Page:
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A man ways his way to his illegally parked vehicle during rush hour on King Street as cyclists and other vehicles manoeuvre around his car in Toronto, Ontario, Canada. (Deborah Baic/Deborah Baic/The Globe and Mail)
A man ways his way to his illegally parked vehicle during rush hour on King Street as cyclists and other vehicles manoeuvre around his car in Toronto, Ontario, Canada. (Deborah Baic/Deborah Baic/The Globe and Mail)

Be careful how you park: you could end up shamed on the Internet Add to ...

Once upon a time there existed a freedom to do almost anything you pleased – assuming you were in a somewhat anonymous place – without any consequences except frustrating the people directly interacting with you.

Gone are those days.

Now, mess up and you’ll be publicly shamed online, thanks to the person who directly interacted with you and decided to share their negative experience with the world.

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The latest example of online public shaming is all about cars.

In a hurry? Parked your car in an accessible spot or not quite completely inside the lines? Passers-by may just snap a photo of your car sitting in the wrong spot and upload it to this British Facebook page.

Have a luxury car? Then your chances of ending up on the page are even better.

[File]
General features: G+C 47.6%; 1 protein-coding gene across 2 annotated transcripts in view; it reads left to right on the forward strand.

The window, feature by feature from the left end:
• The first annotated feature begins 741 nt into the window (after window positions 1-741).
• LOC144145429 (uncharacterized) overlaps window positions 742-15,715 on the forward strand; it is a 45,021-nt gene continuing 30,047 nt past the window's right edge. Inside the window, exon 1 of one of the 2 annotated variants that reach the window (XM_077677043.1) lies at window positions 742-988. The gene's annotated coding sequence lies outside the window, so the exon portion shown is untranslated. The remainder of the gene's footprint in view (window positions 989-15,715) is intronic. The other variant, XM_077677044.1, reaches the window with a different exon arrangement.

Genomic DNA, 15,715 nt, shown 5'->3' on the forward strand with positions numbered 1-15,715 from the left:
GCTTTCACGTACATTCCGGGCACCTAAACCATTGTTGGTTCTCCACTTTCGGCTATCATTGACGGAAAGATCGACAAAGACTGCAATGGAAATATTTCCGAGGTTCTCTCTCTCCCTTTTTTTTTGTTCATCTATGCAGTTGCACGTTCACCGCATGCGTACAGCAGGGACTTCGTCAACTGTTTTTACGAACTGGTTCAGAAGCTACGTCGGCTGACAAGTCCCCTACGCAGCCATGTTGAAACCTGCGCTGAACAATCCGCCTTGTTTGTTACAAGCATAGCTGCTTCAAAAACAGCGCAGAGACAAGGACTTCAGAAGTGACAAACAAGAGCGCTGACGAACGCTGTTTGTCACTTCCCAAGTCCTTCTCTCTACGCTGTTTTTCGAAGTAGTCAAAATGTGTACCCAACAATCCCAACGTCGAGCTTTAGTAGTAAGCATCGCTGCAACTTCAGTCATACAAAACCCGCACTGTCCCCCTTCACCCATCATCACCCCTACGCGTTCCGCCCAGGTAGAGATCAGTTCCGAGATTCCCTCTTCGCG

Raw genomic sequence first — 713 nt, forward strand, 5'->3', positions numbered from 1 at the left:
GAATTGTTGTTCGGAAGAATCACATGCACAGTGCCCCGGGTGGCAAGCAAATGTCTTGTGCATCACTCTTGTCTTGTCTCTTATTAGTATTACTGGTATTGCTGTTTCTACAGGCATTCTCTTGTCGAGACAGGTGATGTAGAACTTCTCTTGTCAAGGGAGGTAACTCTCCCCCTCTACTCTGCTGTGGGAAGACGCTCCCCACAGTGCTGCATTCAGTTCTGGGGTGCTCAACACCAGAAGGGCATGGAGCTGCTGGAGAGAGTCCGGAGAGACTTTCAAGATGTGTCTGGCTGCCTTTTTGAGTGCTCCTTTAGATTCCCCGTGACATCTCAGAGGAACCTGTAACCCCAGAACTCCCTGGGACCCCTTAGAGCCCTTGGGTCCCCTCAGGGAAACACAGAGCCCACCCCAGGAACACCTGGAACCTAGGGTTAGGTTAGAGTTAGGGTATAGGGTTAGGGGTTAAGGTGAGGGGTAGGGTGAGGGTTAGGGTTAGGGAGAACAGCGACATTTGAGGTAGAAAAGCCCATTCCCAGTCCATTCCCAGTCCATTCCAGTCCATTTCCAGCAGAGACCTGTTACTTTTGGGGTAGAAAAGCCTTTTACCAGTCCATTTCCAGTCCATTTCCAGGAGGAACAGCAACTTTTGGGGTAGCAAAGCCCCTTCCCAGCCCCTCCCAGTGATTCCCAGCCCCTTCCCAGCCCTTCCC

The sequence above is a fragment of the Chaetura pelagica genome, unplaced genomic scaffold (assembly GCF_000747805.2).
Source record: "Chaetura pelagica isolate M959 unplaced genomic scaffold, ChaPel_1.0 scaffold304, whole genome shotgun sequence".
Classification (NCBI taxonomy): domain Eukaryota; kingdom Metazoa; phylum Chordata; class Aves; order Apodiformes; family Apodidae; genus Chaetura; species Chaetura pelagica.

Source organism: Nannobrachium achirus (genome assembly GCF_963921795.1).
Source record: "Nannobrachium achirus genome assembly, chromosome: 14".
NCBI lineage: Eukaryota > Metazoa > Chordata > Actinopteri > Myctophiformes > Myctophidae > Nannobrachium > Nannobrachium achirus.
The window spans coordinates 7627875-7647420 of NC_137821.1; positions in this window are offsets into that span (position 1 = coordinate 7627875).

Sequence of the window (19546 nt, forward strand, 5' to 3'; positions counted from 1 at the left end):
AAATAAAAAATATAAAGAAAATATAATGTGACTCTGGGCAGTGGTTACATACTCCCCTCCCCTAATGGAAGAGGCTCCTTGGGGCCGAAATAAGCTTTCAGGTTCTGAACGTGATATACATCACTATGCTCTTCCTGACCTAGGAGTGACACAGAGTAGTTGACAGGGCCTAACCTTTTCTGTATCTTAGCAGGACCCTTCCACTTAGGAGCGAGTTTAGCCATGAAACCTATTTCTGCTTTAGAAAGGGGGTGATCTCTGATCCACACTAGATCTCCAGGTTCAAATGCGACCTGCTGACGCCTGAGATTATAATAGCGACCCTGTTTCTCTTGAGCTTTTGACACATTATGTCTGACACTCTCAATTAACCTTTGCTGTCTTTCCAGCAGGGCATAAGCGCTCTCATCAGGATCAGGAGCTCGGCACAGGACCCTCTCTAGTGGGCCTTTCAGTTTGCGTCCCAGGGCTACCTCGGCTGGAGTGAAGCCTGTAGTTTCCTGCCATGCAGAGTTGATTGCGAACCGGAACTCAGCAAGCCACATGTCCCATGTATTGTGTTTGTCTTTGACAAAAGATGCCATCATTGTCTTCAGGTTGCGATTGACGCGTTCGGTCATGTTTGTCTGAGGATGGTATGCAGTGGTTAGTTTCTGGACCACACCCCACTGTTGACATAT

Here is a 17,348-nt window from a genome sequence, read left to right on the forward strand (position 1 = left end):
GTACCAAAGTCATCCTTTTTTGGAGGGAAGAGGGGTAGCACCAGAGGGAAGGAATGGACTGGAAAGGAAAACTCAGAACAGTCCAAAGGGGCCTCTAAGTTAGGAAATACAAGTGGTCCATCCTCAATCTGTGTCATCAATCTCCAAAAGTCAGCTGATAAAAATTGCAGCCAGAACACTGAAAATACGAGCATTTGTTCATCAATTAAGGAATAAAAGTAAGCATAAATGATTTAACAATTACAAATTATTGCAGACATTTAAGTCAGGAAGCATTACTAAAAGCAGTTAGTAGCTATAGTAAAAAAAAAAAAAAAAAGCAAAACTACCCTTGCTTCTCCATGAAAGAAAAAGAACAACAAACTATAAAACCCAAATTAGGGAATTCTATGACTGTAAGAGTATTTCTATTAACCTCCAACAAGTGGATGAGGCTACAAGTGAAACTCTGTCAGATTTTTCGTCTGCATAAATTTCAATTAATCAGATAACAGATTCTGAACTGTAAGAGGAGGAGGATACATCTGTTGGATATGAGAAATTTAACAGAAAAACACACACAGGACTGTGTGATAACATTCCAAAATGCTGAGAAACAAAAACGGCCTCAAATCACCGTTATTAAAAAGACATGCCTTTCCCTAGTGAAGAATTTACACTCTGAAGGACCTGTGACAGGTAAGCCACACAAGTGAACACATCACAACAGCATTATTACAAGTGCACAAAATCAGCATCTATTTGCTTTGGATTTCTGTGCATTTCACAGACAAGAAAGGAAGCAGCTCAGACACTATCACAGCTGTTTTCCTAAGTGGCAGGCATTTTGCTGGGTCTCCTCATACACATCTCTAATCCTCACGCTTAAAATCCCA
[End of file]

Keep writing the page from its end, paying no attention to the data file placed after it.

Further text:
The site is meant to replace the anger most people simply internalize when they realize they can’t slide in beside someone, or use an accessible spot closer to the entrance of a building if they actually need it.

Once on the site, the photo of your mistake can be laughed at, heckled, liked and further shared.

There's some good news: If you happen to see your own car on the site, you can ask them to take it down, though you will have to send the group a photo of your license plate.

The site, which launched in June, has over 85,000 likes and hundreds of photos.

Using the Internet to shame people is a common digital pastime.

Last month, when a car had difficulty parallel parking, someone snapped a video and uploaded it. The video has been watched over 40,000 times and undoubtedly made fun of around water-coolers many, many more times than that.

Had it not been, you know, a Ferrari and covered in velvet, there are doubts anyone would have cared.

And a site already exists to shame people who put their bags on subway seats instead of letting people sit – another common anger-inducing act.

Thank goodness for these sites now, right? Instead of the person you’ve angered letting you know how you’ve angered them and advising you not to do it again, they get to tell the whole world you’ve messed up.

It’s dangerous, yes, but in a way, maybe there is a silver lining. There’s a tiny hope that these sites will deter people from taking up extra seats or parking in two spaces by making would-be offenders conscious of the fact that they may end up publicly shamed somewhere on the Internet.

One can hope, at least.

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